The definition of Virtual Memory per the SU tag (which I wrote):
Virtual memory is a technique to provide more address space than the available physical memory (the installed RAM).
Each process can be given its own virtual memory, and the hardware (the Memory Management Unit, MMU) translates every virtual memory reference to a physical memory address.
To accommodate situations when more virtual memory is in use than actual physical memory, space on a storage device (the backing store, or swap space or page file) such as HDD, SSD or even thumb drive can be used to "swap out" memory data and later "swap (back) in" as needed.
The swapped memory data is usually in data lengths called pages, but there are alternate schemes that use variable length segments or even paged segments.
The dialog box you are showing is to configure the amount of disk space for the page file.
You are not allocating virtual memory. If you're using a 64-bit CPU and OS then there are 2^64 bytes of virtual memory per process.
Virtual memory has evolved from just a technique to provide more address space. Virtual memory is a key component in providing security to each process, so that a process cannot interfere with another process, not be compromised by another process.
A difficulty in describing Virtual Memory is that Microsoft has taken upon itself to re-invent the description of how VM actually works in Windows, and has published misleading explanations like this and this.
But the proper definition of Virtual Memory accepted by non-Microsoft OS developers and modern CPU designers, and how it actually works in computers is described in this computer architecture presentation.
VM is not a trivial topic, so apparently MS has twisted the explanation to describe the net benefits and the equivalent role of the paging file. Most unfortunately, MS has also chosen to occasionally refer to the paging file as "virtual memory", as if "Virtual Memory" actually resided external to the CPU and memory subsystem, which is contrary to what anyone learns in a computer architecture course and what Virtual Memory actually is.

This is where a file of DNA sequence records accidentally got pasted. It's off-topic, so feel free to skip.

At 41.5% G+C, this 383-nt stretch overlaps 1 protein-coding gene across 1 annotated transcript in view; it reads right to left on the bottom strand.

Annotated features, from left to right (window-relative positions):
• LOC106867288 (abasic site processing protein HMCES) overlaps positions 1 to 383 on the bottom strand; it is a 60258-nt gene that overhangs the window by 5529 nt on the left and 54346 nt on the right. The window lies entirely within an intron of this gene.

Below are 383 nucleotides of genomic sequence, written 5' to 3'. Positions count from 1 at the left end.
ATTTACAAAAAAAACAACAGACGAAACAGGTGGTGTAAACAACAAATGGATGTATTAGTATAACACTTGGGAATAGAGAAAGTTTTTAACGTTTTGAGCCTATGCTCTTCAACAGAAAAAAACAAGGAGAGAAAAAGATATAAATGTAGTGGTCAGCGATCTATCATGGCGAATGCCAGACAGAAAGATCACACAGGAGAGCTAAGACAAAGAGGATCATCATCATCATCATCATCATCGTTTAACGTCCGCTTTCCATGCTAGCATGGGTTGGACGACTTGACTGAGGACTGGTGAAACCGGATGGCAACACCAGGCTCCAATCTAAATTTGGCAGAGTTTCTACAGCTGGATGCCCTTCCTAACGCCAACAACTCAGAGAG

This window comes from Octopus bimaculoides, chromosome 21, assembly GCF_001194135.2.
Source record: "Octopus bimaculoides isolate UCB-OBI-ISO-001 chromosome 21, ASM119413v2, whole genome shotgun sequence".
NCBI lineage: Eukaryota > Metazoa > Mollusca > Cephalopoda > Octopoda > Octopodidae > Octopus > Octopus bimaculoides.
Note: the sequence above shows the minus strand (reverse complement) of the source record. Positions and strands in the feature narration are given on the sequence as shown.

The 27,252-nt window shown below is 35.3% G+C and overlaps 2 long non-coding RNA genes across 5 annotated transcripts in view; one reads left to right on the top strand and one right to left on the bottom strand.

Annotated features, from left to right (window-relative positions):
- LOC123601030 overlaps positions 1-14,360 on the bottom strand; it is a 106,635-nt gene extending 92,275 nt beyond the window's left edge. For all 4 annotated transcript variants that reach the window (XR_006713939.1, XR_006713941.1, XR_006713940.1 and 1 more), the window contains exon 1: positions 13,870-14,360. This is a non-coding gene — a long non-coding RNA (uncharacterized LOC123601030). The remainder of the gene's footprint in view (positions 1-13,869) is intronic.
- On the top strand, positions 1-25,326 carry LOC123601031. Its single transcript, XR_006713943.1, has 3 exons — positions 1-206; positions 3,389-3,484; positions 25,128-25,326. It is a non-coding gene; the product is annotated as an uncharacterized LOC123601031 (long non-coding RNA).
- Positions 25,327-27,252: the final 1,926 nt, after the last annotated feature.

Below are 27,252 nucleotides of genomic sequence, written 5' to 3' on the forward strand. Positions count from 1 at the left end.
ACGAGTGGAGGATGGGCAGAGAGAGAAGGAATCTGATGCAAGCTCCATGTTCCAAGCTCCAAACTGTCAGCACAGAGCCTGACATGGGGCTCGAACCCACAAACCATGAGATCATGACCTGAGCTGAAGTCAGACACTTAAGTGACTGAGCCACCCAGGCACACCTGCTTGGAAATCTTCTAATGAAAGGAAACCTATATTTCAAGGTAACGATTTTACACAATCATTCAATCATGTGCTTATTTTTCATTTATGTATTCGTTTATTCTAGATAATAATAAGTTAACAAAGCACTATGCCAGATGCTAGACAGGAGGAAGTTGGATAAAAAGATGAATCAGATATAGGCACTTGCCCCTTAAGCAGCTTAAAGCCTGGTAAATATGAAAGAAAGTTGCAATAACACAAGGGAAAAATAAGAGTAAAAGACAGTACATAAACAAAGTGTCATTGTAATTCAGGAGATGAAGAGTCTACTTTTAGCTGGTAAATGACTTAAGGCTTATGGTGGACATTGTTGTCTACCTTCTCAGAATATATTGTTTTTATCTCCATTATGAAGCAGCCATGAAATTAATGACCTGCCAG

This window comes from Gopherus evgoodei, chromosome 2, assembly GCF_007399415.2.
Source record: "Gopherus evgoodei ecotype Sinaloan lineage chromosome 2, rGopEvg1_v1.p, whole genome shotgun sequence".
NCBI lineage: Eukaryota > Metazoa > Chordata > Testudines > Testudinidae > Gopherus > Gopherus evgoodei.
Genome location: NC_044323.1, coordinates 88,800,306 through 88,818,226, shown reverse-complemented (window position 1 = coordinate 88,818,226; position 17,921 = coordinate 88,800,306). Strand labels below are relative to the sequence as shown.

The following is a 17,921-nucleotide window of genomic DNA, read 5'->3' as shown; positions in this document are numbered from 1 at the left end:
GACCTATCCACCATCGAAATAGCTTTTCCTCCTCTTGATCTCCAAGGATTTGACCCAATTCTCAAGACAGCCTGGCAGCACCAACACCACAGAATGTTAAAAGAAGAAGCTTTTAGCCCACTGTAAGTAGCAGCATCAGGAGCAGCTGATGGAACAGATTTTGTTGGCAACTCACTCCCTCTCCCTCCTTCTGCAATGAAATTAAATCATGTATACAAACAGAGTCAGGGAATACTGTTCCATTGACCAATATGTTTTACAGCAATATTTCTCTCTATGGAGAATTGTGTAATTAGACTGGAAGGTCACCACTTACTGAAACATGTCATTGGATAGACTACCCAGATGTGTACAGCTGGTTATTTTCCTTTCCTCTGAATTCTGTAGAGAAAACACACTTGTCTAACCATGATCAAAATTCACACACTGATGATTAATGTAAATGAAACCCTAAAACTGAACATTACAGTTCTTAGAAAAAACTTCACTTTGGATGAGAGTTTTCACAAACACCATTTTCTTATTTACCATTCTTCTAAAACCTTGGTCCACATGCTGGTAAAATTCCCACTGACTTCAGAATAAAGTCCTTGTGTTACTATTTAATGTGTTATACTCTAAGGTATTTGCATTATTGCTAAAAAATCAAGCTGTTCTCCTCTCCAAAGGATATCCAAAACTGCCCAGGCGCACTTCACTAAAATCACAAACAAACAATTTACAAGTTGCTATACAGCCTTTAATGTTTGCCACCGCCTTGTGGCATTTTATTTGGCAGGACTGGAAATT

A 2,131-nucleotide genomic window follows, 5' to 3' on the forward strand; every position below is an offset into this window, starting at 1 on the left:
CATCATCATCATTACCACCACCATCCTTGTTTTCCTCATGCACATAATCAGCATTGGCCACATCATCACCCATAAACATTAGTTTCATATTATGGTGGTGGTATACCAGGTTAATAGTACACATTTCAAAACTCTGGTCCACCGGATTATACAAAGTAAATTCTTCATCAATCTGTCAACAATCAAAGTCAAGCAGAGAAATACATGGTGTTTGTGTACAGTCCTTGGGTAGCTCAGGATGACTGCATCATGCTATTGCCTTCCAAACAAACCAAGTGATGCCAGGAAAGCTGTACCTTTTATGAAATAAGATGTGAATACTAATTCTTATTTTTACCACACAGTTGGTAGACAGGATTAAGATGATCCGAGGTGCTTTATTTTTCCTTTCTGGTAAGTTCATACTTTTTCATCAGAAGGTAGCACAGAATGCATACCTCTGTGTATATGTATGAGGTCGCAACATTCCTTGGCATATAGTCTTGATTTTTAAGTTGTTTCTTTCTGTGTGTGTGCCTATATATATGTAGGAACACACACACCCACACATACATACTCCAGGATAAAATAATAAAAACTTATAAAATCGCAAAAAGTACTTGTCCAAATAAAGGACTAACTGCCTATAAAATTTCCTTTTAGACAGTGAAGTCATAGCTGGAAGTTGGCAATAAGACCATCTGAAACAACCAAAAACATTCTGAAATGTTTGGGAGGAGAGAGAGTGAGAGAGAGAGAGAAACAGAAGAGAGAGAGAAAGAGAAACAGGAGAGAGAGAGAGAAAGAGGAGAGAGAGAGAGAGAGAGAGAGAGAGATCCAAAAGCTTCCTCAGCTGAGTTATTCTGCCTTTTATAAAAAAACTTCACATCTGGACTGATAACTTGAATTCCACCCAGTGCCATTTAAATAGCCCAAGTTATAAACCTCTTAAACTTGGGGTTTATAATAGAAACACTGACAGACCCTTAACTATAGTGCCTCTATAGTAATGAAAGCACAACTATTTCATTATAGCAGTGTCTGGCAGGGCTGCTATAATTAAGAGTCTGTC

Note that the MS Windows "explanation" of their Virtual Memory makes no mention of memory protection between processes. That omission is a clue that this explanation is bogus. The use of Virtual Memory is a crucial mechanism to ensure security in a computer, and to prevent one application program from breaking other programs or the whole PC. MS Windows does not use an alternate mechanism to isolate processes; it uses Virtual Memory with the provided MMU hardware just like other operating systems do.
Here' a Microsoft technical article that tries to use conventional memory management terms. The mapping of "virtual address spaces" to physical RAM is the salient operation of what the computer community knows as memory mapping of virtual memory.
A range of virtual addresses is sometimes called a range of virtual memory.
The insertion of "sometimes" is a bit strange, as if to acknowledge the conventional definition of "virtual memory" that the non-MS world uses and yet not contradict the MS (mis)use of this term.
Virtual addresses correspond to virtual memory, just like physical address correspond to physical memory.